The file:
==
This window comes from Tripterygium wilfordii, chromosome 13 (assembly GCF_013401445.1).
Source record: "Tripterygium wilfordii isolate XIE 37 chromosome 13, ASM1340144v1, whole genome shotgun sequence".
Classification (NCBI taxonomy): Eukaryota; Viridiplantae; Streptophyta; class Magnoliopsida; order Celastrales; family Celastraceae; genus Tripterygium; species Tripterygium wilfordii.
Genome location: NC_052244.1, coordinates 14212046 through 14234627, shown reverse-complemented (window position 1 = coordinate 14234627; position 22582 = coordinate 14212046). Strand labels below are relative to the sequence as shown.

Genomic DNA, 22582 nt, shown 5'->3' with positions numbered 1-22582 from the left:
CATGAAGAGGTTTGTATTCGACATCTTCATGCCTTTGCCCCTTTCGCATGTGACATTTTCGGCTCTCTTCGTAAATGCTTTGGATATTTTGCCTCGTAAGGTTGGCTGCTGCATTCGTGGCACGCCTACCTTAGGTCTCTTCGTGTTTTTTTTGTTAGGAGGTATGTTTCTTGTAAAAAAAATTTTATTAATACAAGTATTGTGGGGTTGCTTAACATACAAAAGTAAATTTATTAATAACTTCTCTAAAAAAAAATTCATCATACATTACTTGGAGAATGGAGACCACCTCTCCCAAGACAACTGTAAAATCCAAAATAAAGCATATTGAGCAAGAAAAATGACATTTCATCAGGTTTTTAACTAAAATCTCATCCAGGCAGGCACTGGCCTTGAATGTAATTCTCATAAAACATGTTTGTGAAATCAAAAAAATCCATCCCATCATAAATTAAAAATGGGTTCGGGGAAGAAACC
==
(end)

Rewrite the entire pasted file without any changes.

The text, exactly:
This window comes from Tripterygium wilfordii, chromosome 13 (assembly GCF_013401445.1).
Source record: "Tripterygium wilfordii isolate XIE 37 chromosome 13, ASM1340144v1, whole genome shotgun sequence".
Classification (NCBI taxonomy): Eukaryota; Viridiplantae; Streptophyta; class Magnoliopsida; order Celastrales; family Celastraceae; genus Tripterygium; species Tripterygium wilfordii.
Genome location: NC_052244.1, coordinates 14212046 through 14234627, shown reverse-complemented (window position 1 = coordinate 14234627; position 22582 = coordinate 14212046). Strand labels below are relative to the sequence as shown.

Genomic DNA, 22582 nt, shown 5'->3' with positions numbered 1-22582 from the left:
CATGAAGAGGTTTGTATTCGACATCTTCATGCCTTTGCCCCTTTCGCATGTGACATTTTCGGCTCTCTTCGTAAATGCTTTGGATATTTTGCCTCGTAAGGTTGGCTGCTGCATTCGTGGCACGCCTACCTTAGGTCTCTTCGTGTTTTTTTTGTTAGGAGGTATGTTTCTTGTAAAAAAAATTTTATTAATACAAGTATTGTGGGGTTGCTTAACATACAAAAGTAAATTTATTAATAACTTCTCTAAAAAAAAATTCATCATACATTACTTGGAGAATGGAGACCACCTCTCCCAAGACAACTGTAAAATCCAAAATAAAGCATATTGAGCAAGAAAAATGACATTTCATCAGGTTTTTAACTAAAATCTCATCCAGGCAGGCACTGGCCTTGAATGTAATTCTCATAAAACATGTTTGTGAAATCAAAAAAATCCATCCCATCATAAATTAAAAATGGGTTCGGGGAAGAAACC